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History and traditions of the Maoris of the West Coast, North Island of New Zealand, prior to 1840

Ngati-Rahiri go to Kawhia. — 1816-17

Ngati-Rahiri go to Kawhia.

For what follows I am indebted to a MS. written by Te Watene Taunga-tara, of Waitara, which was the outcome of a visit paid him by Mr. W. II. Skinner and myself in 1897, when we persuaded the old man—who was then about eighty or ninety—to write the history of the doings of Ati-Awa in the nineteenth century.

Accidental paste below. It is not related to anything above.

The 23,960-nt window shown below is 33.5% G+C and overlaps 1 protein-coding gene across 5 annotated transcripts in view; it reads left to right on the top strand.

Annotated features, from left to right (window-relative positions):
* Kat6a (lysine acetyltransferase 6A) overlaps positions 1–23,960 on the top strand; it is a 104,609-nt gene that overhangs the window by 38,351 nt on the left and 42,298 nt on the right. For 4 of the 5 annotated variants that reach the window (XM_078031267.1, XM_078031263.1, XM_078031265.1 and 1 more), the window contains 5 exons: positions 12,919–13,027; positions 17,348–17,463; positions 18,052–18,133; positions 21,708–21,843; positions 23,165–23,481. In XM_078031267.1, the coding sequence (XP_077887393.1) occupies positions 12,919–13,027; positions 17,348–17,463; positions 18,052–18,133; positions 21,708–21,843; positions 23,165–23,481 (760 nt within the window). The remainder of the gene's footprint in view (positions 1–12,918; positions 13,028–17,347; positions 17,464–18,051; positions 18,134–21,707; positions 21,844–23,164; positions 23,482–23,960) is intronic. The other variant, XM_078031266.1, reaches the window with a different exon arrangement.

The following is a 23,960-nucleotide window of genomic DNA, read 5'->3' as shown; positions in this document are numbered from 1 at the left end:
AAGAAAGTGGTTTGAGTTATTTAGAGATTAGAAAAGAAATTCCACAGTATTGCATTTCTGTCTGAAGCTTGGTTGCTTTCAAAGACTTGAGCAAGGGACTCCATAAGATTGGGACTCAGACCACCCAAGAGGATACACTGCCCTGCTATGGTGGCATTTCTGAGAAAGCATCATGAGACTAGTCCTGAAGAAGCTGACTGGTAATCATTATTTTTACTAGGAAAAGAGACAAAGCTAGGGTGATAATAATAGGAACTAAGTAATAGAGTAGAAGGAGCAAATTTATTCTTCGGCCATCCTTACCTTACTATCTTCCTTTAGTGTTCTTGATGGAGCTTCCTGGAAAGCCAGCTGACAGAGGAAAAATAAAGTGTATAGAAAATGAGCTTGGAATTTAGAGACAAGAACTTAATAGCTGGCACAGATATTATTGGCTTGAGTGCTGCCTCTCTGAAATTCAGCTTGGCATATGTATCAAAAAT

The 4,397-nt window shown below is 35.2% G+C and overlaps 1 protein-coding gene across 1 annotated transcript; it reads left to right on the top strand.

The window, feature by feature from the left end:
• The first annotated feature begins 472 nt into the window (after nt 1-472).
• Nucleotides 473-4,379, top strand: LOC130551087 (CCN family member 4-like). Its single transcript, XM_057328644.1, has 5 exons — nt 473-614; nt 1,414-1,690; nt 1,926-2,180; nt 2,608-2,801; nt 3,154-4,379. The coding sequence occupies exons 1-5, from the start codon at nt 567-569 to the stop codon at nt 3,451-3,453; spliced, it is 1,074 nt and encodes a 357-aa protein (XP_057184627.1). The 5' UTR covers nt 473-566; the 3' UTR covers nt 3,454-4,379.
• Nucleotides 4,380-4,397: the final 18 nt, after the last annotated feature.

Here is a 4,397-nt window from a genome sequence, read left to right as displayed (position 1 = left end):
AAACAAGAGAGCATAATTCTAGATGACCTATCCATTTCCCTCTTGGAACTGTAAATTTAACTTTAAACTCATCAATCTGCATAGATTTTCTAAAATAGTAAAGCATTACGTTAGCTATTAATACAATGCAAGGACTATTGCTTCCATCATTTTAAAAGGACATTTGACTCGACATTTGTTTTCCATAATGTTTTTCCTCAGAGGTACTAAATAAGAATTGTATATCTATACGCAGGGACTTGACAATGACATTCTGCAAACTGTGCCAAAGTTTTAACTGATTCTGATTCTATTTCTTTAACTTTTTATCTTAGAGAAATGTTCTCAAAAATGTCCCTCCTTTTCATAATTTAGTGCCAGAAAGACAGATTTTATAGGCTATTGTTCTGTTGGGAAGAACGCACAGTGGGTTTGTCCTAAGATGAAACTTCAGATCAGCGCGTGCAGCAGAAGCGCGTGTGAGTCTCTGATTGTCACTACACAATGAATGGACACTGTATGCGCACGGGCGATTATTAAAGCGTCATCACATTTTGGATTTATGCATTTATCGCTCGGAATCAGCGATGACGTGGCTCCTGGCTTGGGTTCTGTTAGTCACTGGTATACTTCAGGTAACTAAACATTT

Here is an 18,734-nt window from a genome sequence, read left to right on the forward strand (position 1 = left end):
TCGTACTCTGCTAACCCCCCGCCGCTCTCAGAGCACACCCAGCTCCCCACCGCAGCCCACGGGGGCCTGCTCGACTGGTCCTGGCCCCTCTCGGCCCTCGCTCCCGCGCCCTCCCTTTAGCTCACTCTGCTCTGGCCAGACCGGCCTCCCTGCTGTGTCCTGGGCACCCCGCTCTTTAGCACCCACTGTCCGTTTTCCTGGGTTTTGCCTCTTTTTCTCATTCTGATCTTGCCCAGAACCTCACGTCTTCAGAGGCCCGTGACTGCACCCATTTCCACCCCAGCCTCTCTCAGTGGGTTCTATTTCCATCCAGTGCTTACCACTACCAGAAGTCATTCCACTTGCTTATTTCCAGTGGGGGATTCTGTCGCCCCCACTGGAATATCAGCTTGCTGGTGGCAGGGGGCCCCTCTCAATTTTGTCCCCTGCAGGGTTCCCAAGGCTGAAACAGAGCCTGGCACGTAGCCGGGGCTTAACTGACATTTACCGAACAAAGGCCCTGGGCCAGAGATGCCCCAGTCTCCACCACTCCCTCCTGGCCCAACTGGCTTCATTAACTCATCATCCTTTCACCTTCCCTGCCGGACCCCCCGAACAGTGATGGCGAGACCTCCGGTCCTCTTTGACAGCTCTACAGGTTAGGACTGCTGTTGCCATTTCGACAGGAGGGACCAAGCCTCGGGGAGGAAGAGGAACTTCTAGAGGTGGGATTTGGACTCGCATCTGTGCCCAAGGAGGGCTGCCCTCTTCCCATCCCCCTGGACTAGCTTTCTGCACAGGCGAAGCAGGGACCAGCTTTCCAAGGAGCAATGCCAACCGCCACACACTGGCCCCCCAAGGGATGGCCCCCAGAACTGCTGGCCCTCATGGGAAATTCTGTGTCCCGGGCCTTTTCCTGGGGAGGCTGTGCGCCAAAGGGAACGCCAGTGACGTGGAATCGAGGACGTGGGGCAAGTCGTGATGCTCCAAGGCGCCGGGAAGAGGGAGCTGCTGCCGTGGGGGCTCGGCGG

So far as can be made out it was about the year 1816 that Whare-mawhai, a sister of Huri-whenua of Ngati-Rahiri—whose home was, and is still, at Waihi and that neighbourhood, four or five miles north of Waitara—was married to Nohorua, a leading chief of Ngati-Toa, of Kawhia. A great feast was given in consequence of this marriage'—in fact, several, as we shall see—and according to Maori custom a return feast (or kai-whainga) was prepared under the direction of the celebrated Te Rau-paraha, who now first comes into our narrative.* This feast was called "Pou-hangu," according to the page 282Maori custom of giving a name to any noticeable event in their history. It consisted principally of dried fish and other foods, and was brought by Te Rau-paraha himself and a considerable party in canoes from Kawhia. At this time Huri-wheuua was the principal chief of Ngati-Rahiri, and lived in Te Taniwha pa at Turangi, which pa is situated on a bold bluff on the sea-coast four miles north of Waitara, the remains of which are plainly to bo seen at this day, its terraced ramparts showing out well from tho main road a mile or so inland. After a stay of some time, Te Rau-paraha and his party departed for his home at Kawhia, with the understanding that the Ngati-Rahiri would pay a return visit the following year.